I started out doing marketing materials for her own business, but pretty soon, she realized that I wasn’t half-bad at this writing thing (and yes, I’m getting my rate), and she started introducing me to her clients. Sweet. I’ll be talking to her later today to go over a whole list of projects one client wants done over the next few months and to give her an estimate.
There will always be a market for her particular skills among schools looking to bump up their enrollment, and everyone wants that – in bad times and good. And as long as I keep doing good work for her and those clients, the prospects for continued referrals are pretty bright.
Have you worked with any clients in recession-proof businesses or industries?
What might be some recession-proof businesses commercial freelancers could pursue? I can think of funeral homes, the alcohol industry, pawn shops and yes, estate liquidation and other bankruptcy-related businesses. Some more promising than others for sure. Any other thoughts?
Got the following note from Twin Cities, MN commercial freelancer Megan Tsai (www.RedWagonWriting.com), who thought it might make a good blog post. At first, I didn’t think so, as it wasn’t about commercial writing, but the idea grew on me, and I starting seeing the potential for a good discussion. She wrote:
I sometimes take on assignments for a low-paying national magazine with high production value because I enjoy the work and the clips look great in my portfolio. Typically I take the photos myself or allow the publisher to select stock photos, but because I know the value of these clips and have no use for national photo credits myself, I thought I’d offer the opportunity to a local freelance photographer. As you discuss in your book, many freelancers get their start by doing non-paying work.
I posted a quick ad on Craigslist, explaining this would not be a paid assignment, but would result in some high-quality clips for a freelancer just getting started. I asked that anyone interested shoot me an email with a link to their portfolio. Within minutes, my post had been flagged and removed, and several angry responses posted (the site is self-policing, so it was the freelancers who had it removed, not Craigslist itself). At the same time, I received three emails from interested photographers and dozens of hits on my Web site. So the question becomes, is it fair to deprive fellow freelancers of the opportunity to complete non-paying work, or should this decision be left to the individual?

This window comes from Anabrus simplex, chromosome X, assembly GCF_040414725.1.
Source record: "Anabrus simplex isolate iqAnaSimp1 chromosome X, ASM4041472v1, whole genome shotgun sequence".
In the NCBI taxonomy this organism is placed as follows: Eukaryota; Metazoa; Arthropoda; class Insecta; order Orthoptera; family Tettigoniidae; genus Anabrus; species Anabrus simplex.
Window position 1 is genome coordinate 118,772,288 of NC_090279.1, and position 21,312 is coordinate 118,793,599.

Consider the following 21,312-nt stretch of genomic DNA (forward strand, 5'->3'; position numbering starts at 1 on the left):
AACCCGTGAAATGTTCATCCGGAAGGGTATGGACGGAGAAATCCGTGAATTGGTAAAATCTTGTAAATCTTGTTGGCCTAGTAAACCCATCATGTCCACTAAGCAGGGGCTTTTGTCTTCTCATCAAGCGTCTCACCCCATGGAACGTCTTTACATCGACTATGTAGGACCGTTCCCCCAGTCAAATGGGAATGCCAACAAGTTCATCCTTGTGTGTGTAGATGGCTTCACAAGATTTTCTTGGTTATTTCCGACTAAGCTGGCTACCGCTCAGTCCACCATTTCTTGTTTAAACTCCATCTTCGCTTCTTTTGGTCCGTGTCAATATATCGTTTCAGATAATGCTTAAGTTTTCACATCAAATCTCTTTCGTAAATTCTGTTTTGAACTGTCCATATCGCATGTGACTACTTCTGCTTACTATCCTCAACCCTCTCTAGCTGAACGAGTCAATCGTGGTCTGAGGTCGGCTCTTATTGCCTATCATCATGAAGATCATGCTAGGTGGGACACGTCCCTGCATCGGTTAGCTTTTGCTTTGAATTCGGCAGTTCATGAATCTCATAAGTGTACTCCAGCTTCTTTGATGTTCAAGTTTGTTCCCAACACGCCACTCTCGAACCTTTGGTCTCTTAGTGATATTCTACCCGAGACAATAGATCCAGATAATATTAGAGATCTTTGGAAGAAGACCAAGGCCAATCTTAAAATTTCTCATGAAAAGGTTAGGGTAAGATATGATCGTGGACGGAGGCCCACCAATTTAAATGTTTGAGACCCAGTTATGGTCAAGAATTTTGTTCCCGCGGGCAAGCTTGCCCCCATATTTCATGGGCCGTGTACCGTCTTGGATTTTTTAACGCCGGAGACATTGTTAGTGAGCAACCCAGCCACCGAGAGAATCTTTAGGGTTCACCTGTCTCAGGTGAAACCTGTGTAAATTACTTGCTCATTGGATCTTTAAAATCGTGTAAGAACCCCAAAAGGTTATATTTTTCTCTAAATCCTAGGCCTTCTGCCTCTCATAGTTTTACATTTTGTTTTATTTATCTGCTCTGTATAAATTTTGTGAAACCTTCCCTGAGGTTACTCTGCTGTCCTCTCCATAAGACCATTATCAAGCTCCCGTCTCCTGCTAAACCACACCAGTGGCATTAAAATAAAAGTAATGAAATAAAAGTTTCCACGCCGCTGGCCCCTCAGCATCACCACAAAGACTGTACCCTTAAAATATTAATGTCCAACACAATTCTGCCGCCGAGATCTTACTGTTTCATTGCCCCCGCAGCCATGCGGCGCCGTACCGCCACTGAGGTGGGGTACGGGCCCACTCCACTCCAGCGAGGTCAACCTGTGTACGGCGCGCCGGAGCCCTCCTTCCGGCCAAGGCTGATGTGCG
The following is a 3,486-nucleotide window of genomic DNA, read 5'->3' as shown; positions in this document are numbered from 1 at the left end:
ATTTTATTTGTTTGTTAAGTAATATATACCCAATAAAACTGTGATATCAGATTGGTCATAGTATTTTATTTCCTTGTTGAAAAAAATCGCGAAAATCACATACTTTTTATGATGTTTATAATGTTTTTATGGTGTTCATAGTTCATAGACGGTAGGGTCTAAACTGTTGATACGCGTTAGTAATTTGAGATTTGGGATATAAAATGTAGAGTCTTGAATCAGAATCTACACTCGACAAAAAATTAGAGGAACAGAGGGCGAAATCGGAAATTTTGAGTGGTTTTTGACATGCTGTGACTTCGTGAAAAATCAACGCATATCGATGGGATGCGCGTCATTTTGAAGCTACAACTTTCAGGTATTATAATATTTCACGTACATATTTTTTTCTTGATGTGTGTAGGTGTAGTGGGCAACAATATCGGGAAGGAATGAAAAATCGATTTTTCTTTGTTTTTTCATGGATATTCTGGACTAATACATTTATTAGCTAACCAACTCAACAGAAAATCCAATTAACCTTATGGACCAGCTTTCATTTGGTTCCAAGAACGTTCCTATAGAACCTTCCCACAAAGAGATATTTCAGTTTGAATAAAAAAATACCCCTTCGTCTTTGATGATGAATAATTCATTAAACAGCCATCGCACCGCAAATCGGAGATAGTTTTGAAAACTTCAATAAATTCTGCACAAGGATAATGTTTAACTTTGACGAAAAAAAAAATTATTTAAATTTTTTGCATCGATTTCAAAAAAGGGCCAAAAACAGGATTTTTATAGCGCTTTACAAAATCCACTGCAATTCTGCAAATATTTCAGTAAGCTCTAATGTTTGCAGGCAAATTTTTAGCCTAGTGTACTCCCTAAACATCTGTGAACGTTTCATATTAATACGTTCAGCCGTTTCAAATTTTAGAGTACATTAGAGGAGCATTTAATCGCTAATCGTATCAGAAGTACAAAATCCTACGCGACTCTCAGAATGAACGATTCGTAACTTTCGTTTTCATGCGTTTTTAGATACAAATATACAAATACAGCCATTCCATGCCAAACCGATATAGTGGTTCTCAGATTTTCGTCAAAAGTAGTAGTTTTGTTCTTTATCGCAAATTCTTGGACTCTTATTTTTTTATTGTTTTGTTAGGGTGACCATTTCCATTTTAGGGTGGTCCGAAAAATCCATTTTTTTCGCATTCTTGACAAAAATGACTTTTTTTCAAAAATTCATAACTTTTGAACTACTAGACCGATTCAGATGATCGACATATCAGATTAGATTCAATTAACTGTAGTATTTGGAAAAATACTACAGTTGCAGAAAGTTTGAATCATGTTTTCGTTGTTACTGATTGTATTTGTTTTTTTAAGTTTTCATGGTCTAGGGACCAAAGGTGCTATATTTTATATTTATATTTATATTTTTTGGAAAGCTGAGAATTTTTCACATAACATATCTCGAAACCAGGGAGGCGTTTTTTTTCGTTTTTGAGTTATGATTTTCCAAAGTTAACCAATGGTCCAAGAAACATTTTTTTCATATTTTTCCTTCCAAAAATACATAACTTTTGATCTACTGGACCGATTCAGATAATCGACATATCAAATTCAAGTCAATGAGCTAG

My take? Megan, you’re right. They’re wrong. I’m a libertarian at heart, believing that people should be free to take or not take work, and no one should dictate the conditions under which that happens. You offered a “free market transaction”: people were free to respond or not, and for others to attack you and move to remove your post note, was wrong.
Those applauding the freelancers’ decision to silence you think they’re “standing up for the rights of creative practitioners to be paid what they’re worth” as if you were forcing them to work for nothing. Instead, as you pointed out, what they were doing was indeed depriving freelancers who wanted to exercise their right to do non-paying work (to build their book and reputation) to do so. And in this case, even more so, because it wasn’t as if the publication was going to pay a photographer “market” rates for the gig.
That decision should be no one’s to make but a given freelancer. Yes, I understand the philosophy that says, “If you encourage the idea of working for free, you cheapen the value of what any practitioner in that field does.” Arguably true, but still not your decision to make for someone else. And not compelling enough in my books to make that decision “for the good of the industry” under the guise of protecting rights. Obviously, those people who responded positively to your ad didn’t feel they needed anyone else’s protection.